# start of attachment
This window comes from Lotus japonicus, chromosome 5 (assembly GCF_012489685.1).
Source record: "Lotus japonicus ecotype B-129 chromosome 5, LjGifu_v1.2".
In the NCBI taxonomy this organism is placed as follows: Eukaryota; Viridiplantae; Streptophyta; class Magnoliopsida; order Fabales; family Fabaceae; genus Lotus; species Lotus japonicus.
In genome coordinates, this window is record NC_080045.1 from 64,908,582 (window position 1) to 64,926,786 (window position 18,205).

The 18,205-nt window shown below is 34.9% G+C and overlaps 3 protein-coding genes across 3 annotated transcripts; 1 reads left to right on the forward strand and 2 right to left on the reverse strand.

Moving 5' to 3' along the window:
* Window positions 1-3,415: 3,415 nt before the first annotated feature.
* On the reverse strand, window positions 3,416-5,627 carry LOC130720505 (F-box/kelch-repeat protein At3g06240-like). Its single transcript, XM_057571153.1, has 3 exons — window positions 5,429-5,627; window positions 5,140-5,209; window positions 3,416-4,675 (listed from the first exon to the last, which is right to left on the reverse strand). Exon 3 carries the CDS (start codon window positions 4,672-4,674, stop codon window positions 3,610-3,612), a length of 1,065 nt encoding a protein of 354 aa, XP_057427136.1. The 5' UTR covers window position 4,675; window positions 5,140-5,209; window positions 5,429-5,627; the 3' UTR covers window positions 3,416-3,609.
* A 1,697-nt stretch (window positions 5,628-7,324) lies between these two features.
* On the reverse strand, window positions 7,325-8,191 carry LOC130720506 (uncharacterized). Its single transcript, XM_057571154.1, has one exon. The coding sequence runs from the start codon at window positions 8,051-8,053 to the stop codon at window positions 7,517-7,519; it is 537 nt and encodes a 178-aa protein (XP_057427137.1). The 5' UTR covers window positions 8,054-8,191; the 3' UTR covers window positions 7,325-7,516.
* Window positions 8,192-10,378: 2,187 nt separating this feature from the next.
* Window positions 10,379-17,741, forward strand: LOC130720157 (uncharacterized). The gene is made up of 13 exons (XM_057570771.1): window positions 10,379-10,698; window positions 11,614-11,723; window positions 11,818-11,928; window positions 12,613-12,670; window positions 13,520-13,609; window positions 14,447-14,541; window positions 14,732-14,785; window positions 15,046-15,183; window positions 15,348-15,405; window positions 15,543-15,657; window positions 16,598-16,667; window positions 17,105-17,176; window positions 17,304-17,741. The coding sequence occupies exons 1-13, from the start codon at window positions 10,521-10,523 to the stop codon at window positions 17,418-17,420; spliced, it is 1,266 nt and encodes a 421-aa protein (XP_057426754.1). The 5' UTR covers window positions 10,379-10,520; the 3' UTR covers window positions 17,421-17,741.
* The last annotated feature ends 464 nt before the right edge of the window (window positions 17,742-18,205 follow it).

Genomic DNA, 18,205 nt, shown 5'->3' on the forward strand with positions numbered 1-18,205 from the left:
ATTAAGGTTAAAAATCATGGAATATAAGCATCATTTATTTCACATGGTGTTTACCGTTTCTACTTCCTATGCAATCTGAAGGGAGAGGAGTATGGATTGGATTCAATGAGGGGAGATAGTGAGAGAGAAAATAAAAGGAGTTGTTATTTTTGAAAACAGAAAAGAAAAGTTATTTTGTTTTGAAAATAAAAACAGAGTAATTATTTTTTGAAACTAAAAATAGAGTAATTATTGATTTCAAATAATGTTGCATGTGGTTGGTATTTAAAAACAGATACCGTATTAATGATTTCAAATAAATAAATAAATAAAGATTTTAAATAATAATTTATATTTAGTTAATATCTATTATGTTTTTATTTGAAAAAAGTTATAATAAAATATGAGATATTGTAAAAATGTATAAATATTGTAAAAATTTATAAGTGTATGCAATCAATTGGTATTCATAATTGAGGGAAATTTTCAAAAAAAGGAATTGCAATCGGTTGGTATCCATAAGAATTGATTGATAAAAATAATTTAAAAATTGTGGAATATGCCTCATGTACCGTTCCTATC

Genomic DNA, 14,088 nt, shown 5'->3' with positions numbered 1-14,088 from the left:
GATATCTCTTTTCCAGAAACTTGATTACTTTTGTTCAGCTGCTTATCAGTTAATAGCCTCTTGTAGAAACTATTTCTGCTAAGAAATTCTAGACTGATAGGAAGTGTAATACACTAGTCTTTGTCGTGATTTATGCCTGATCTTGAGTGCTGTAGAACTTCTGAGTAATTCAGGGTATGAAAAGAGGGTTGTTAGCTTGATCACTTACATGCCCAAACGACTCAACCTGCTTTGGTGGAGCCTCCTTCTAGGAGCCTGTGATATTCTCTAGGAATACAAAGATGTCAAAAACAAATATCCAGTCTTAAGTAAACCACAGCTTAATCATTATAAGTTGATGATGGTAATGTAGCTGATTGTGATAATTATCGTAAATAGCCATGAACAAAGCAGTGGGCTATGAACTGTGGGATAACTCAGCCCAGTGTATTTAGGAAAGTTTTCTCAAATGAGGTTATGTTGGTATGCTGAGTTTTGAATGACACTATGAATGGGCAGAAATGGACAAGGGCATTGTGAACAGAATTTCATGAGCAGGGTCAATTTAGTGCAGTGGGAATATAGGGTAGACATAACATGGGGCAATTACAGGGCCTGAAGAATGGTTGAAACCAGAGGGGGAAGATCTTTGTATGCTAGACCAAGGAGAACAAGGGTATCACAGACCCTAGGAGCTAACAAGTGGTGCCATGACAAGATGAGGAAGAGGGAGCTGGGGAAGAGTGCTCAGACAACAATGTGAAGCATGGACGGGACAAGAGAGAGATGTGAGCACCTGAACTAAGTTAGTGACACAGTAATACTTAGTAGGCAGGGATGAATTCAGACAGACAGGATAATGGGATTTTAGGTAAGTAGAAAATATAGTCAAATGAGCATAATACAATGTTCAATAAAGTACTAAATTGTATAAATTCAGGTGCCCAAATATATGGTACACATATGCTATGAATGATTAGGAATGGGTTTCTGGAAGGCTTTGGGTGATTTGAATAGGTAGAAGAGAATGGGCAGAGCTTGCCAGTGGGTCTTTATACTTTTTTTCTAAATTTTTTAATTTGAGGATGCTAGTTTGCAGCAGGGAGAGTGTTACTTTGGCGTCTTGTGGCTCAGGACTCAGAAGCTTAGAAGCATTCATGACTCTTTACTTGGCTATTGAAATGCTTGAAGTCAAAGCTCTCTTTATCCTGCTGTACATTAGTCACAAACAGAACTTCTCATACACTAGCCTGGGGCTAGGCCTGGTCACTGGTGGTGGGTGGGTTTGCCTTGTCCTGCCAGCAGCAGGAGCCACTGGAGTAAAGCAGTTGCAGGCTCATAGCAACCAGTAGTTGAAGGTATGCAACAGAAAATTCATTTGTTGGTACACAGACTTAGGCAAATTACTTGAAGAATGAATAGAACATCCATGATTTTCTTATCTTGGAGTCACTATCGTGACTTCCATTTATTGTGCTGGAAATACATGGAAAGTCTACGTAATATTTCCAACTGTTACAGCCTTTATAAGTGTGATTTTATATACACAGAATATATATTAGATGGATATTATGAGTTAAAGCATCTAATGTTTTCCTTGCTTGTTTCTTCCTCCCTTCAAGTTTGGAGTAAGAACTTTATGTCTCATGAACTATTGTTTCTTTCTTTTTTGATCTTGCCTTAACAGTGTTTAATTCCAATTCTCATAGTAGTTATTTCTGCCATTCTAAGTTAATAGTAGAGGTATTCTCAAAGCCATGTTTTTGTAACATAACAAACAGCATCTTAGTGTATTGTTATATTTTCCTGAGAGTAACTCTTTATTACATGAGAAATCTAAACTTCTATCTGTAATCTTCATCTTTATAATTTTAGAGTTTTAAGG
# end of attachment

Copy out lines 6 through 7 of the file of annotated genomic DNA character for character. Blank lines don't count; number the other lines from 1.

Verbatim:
Moving 5' to 3' along the window:
* Window positions 1-3,415: 3,415 nt before the first annotated feature.